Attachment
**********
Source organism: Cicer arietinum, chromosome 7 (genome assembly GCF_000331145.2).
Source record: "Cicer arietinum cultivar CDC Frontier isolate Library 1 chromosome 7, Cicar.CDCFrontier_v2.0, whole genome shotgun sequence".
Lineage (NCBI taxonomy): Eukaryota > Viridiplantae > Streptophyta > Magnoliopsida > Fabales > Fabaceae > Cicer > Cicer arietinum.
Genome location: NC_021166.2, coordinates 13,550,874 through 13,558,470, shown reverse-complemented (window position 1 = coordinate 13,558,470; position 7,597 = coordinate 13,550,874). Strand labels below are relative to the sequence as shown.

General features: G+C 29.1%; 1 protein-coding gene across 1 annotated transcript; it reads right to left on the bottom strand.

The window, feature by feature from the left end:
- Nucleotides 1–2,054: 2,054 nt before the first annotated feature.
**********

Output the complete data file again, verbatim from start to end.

Source organism: Cicer arietinum, chromosome 7 (genome assembly GCF_000331145.2).
Source record: "Cicer arietinum cultivar CDC Frontier isolate Library 1 chromosome 7, Cicar.CDCFrontier_v2.0, whole genome shotgun sequence".
Lineage (NCBI taxonomy): Eukaryota > Viridiplantae > Streptophyta > Magnoliopsida > Fabales > Fabaceae > Cicer > Cicer arietinum.
Genome location: NC_021166.2, coordinates 13,550,874 through 13,558,470, shown reverse-complemented (window position 1 = coordinate 13,558,470; position 7,597 = coordinate 13,550,874). Strand labels below are relative to the sequence as shown.

General features: G+C 29.1%; 1 protein-coding gene across 1 annotated transcript; it reads right to left on the bottom strand.

The window, feature by feature from the left end:
- Nucleotides 1–2,054: 2,054 nt before the first annotated feature.